Getting injured on the job is a serious situation. This is why companies are obligated to provide employees with specific reimbursements to cover all workplace injuries. This legal duty of care falls under workers’ compensation law, which entitles most injured employees to certain benefits. Although not as common, there are some cases in which an employee is disqualified from receiving workers’ compensation benefits.
Continue reading to learn more about workers’ compensation claims and benefits, including when an employee might be ineligible for such coverage.
Occupational Health and Safety Administration (OSHA)
To understand workman compensation benefits, you need to know about OSHA regulations. The Occupational Health and Safety Administration (OSHA) is a governmental agency in charge of enforcing health and safety regulations in workplaces within the United States of America. Their primary goal is to ensure that American work environments are safe for both employees and guests. In fact, all American workers, employers, manufacturers, and more, are legally obligated to adhere to all OSHA rules and regulations. If they fail to do so, they can face serious legal repercussions, including heavy fines, lawsuits, restitution, and more. The reason why penalties are so strict is due to the fact that ignoring such codes and regulations can result in serious or fatal accidents.
Common Benefits Granted Under Workers’ Compensation Laws
When an injured employee makes a workers’ compensation claim, they are filing to receive compensation for their damages and losses incurred as a result of their workplace accident. Such damages and losses include hospital bills, medical expenses, lost wages from missing work, and similar out-of-pocket costs. Injured employees might also be compensated for permanent partial or total disability and for any permanent injuries.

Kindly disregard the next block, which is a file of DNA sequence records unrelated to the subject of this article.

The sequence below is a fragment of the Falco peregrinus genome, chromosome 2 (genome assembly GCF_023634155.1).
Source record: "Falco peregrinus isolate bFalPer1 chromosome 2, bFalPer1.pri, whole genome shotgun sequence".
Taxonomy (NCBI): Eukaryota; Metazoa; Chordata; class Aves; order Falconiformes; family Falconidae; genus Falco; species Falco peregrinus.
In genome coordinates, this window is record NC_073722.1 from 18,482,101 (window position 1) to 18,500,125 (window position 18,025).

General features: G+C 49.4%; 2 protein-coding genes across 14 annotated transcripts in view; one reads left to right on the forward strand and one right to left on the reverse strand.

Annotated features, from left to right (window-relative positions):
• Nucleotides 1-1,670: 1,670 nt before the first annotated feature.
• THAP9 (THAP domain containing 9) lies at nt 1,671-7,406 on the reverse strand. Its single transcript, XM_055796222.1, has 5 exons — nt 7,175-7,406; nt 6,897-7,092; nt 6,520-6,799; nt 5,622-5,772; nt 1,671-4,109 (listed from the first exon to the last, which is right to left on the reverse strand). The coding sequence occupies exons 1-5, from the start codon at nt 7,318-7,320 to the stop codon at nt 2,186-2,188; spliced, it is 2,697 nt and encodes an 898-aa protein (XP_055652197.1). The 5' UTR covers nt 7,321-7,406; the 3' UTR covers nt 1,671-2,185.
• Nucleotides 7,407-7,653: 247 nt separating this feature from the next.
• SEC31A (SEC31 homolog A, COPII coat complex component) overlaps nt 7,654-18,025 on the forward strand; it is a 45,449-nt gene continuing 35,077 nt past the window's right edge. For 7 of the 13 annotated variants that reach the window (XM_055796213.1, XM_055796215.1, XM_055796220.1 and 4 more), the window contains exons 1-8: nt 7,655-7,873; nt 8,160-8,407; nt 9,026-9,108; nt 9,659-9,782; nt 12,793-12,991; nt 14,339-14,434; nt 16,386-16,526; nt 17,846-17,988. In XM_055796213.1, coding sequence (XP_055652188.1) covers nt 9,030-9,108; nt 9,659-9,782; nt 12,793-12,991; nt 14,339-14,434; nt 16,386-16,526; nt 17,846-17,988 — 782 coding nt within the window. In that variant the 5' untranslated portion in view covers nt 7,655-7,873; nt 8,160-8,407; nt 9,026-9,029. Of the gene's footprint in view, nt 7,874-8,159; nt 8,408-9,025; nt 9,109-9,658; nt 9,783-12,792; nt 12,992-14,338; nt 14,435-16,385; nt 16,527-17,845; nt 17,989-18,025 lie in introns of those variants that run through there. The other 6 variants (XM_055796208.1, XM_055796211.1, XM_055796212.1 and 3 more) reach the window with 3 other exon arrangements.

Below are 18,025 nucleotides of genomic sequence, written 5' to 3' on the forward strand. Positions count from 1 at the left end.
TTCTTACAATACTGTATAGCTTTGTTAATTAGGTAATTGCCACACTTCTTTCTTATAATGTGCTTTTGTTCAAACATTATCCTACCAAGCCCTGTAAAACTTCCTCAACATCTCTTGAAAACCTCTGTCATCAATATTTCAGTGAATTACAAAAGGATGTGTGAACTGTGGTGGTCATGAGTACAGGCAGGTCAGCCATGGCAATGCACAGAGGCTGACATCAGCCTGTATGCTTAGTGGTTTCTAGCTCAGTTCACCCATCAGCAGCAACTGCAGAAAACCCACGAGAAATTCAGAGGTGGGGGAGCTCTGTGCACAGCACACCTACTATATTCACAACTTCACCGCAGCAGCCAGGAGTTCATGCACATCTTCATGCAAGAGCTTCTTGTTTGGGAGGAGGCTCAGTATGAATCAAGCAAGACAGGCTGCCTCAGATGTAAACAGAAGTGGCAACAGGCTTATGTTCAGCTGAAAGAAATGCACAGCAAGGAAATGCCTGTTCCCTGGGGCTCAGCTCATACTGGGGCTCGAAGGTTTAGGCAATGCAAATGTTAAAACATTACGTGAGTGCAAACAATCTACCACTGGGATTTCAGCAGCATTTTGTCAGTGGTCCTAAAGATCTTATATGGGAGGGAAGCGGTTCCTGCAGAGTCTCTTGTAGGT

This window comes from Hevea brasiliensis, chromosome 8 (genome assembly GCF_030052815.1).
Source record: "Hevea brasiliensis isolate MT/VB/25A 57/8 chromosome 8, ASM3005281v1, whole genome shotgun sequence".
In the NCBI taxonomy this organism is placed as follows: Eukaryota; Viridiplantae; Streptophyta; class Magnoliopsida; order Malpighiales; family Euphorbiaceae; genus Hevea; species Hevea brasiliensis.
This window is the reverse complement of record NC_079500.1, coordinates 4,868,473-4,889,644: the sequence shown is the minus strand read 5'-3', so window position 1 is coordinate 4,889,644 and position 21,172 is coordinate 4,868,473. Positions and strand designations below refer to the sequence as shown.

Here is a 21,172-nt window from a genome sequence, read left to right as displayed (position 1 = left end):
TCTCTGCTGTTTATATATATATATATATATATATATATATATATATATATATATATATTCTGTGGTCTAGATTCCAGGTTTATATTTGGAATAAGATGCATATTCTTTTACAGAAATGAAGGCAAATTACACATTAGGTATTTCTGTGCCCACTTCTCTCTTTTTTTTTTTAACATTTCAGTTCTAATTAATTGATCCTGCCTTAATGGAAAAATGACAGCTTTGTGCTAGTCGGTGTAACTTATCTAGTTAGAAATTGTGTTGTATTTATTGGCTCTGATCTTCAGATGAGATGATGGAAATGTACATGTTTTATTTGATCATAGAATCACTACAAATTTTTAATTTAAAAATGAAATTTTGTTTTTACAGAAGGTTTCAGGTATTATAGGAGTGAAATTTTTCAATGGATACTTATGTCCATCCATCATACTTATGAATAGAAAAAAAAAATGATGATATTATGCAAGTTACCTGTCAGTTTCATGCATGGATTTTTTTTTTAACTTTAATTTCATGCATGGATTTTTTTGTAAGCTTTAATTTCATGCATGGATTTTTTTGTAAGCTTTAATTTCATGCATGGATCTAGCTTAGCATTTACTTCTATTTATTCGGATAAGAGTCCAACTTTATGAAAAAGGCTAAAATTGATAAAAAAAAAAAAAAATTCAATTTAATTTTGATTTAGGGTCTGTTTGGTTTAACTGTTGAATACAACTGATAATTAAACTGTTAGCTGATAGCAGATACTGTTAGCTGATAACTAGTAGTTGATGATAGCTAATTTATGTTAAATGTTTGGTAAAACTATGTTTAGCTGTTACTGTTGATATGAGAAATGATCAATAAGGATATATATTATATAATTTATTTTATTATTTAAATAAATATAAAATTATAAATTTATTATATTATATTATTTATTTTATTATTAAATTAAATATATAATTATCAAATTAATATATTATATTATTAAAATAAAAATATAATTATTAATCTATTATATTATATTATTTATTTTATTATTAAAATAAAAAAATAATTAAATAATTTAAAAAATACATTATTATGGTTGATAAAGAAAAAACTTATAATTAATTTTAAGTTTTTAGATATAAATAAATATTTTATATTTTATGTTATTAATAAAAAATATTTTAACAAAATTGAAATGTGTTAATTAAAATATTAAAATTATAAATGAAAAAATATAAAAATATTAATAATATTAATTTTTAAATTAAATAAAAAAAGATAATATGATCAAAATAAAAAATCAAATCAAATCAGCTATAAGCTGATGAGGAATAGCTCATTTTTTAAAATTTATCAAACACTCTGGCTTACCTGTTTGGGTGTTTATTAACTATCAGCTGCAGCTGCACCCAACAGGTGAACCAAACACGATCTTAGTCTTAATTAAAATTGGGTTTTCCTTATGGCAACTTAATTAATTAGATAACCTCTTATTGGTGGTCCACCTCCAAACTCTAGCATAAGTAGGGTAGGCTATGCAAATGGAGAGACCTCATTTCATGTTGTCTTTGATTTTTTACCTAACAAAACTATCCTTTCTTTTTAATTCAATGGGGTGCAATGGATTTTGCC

Economic damages are for tangible financial losses that can be defined by an actual dollar amount and redeemed through financial compensation are considered economic damages. Non-economic damages are not direct and tangible monetary losses, like medical bills. They are damages awarded for emotional or mental losses and hardships. See our blog, “What Benefits Am I Owed For My Workplace Injury Claim in Indiana?” for details about specific benefits that can be recovered through a workers’ comp lawsuit.
Workers’ Compensation Exclusion
There are also situations that would cause an injured employee to be excluded from worker’s compensation benefits. If an employee is injured at work under as a result of their own intentional conduct, an insurance company will likely deny their workers’ compensation claim. Cases that could render an injured employee ineligible for workers’ comp benefits include the following:
- They were injured while committing a crime.
- Their injuries were self-inflicted.
- They were injured while under the influence of drugs or alcohol.
- Their injuries occurred while partaking in a specifically restricted activity.
Where to Get Help With Your Workplace Injury Claim Questions
Always consult a licensed and experienced personal injury lawyer who specializes in workplace accidents for help understanding your rights to being compensated. Don’t let an insurance company tell you no when you need coverage for your resulting damages and losses. A skilled accident lawyer can help you recover the full and fair payout you deserve after being seriously injured on the clock.
Legal Advice For Workplace Injury Insurance Settlements in Indiana
Call the Law office of Craven, Hoover, and Blazek P.C. at 317-881-2700 to discuss your Indiana workplace injury claim with a licensed personal injury attorney you can trust. We retain extensive experience with workers’ compensation claims, and represent clients throughout the State of Indiana. Not only does our law firm offer free initial consultations, we never collect lawyer fees unless we obtain a settlement for you.